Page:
On a related note, we need to pay attention to “experts” or “official” sources cited within content. The Empire News weather hoax cites numerous people and organizations that, when Googled, turn out not to exist. That’s what we call a red flag. Even “legitimate” news sources, however, may summarize experts’ claims in spurious or misleading ways.
If there’s any question, use Google and more specialized sites, such as the National Institute of Health’s PubMed to assess credibility.
3. People are vulnerable to confirmation bias.
I was instantly skeptical of the winter weather hoax. I didn’t doubt its claims because I recognized or bothered to Google the domain or even, I have to admit, because I am a social media genius. I doubted it because it didn’t align with my personal biases or desires: I don’t trust long-term weather forecasting, and I hate the cold. The person on my News Feed who posted it, however, loves cold and snow – they were primed to trust a headline that confirmed their previously held beliefs and desires.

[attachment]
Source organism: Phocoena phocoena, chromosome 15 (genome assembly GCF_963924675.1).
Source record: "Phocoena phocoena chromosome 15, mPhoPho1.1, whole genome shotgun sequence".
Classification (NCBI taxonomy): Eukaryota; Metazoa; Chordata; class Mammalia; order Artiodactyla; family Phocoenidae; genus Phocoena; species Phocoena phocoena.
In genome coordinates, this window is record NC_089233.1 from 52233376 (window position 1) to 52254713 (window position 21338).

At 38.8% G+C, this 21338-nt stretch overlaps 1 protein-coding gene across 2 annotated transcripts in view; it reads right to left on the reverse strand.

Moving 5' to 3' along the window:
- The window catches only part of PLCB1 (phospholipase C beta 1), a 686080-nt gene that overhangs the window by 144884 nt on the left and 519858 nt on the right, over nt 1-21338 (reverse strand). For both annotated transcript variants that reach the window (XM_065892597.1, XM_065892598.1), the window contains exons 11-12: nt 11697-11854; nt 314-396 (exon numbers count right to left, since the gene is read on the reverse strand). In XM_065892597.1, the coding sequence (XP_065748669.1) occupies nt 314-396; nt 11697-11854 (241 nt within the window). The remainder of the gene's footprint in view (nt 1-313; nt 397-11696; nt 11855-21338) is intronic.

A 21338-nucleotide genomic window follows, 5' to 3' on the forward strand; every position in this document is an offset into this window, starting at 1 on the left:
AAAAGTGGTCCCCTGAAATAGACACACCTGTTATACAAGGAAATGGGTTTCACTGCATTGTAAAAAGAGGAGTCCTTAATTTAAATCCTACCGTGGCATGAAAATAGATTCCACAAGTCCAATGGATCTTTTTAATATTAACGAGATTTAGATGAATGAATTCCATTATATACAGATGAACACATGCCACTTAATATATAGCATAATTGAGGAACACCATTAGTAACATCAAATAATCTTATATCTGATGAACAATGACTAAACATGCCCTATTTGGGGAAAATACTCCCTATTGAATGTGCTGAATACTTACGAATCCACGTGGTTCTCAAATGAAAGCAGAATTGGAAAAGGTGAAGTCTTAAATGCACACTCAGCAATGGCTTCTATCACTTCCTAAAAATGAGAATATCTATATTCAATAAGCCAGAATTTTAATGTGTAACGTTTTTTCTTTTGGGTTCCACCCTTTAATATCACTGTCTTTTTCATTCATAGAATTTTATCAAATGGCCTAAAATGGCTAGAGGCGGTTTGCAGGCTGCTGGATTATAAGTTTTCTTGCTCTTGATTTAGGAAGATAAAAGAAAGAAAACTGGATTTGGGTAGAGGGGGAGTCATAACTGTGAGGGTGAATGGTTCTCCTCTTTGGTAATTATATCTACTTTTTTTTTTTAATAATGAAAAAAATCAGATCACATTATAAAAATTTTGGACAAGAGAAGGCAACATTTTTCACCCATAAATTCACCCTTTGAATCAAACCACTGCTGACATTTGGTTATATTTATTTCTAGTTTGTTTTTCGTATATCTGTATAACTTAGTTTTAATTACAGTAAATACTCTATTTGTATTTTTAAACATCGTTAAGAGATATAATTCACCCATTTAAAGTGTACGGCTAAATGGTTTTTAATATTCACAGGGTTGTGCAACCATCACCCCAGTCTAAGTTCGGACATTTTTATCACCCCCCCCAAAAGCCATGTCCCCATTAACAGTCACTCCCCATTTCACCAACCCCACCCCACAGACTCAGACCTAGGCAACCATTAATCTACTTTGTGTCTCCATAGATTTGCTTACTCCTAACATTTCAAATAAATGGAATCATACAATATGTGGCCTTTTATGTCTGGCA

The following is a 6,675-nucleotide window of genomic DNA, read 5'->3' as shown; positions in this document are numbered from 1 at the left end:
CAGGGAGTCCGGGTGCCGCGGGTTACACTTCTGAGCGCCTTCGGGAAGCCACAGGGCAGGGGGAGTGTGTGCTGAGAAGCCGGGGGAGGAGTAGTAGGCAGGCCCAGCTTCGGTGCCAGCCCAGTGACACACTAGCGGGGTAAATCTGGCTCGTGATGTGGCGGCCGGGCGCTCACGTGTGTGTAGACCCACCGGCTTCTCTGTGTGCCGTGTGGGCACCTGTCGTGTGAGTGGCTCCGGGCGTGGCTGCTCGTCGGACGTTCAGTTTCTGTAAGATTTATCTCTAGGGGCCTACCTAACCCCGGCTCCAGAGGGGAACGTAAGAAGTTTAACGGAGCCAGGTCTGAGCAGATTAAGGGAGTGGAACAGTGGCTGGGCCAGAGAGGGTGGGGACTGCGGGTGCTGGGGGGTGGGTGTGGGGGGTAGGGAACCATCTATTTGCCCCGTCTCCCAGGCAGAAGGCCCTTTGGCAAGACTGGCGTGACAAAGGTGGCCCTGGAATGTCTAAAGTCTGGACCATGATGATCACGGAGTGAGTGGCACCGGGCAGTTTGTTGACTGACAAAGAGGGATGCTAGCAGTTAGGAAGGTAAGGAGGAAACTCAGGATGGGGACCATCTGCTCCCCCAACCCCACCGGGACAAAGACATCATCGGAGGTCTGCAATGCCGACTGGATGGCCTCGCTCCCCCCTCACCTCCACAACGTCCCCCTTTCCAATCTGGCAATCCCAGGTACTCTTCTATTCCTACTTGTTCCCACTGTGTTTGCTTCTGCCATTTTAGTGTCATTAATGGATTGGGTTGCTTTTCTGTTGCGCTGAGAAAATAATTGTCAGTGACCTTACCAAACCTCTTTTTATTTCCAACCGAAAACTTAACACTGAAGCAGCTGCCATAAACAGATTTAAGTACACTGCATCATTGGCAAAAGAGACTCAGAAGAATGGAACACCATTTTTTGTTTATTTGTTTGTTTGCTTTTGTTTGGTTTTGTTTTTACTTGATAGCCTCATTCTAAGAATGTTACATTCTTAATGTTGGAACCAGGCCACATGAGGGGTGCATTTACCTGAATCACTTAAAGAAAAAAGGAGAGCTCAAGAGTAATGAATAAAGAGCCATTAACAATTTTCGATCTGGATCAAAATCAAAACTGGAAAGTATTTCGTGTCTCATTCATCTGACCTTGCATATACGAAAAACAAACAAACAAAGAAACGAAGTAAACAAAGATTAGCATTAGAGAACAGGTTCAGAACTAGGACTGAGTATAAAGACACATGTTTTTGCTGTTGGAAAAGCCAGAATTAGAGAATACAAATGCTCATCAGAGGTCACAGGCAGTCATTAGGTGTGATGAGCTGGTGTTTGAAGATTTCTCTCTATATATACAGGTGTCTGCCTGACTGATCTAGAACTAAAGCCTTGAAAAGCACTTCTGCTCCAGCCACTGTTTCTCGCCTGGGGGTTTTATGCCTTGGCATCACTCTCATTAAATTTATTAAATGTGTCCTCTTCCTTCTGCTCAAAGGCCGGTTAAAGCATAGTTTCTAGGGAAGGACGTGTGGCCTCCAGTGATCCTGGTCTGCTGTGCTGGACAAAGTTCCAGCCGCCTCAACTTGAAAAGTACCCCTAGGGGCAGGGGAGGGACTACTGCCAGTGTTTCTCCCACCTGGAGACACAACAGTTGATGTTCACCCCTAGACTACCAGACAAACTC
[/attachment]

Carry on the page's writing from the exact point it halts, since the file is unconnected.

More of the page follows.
Social media have only exacerbated the general psychological tendency toward confirmation bias. This becomes especially self-perpetuating on Facebook, where previous interaction with certain topics, or particular friends, drives up representation of that subject and those people on the News Feed. Combined with our innate desire to think the worst of “the public,” it’s not surprising that people were so quick to believe that a major condom manufacturer had joined the Cult of Pumpkin Spice.
When you see a headline that perfectly supports your buddy’s ideology, or even worse, your own, you should be more skeptical of its claims and slower to hit “share.”
4. People infer legitimacy from “related content.”
Of the three “Related Articles” that appear for the winter weather hoax, one is a legitimate Accuweather page about last year’s polar vortex. Another is a Farmers’ Almanac page, which Facebook does not mark as potentially untrustworthy although the Farmers’ Almanac has never performed better than random chance.
“Related” can mean a lot of things: posted by the same people (your famously unreliable human friends), on the same topic (winter, weather, and flavored condoms are Real Things), or on the same site (a somewhat better indicator).
Don’t assume that Related Articles mean much about the legitimacy of the current piece.
5. People see a piece of content as more legitimate the more they see of it.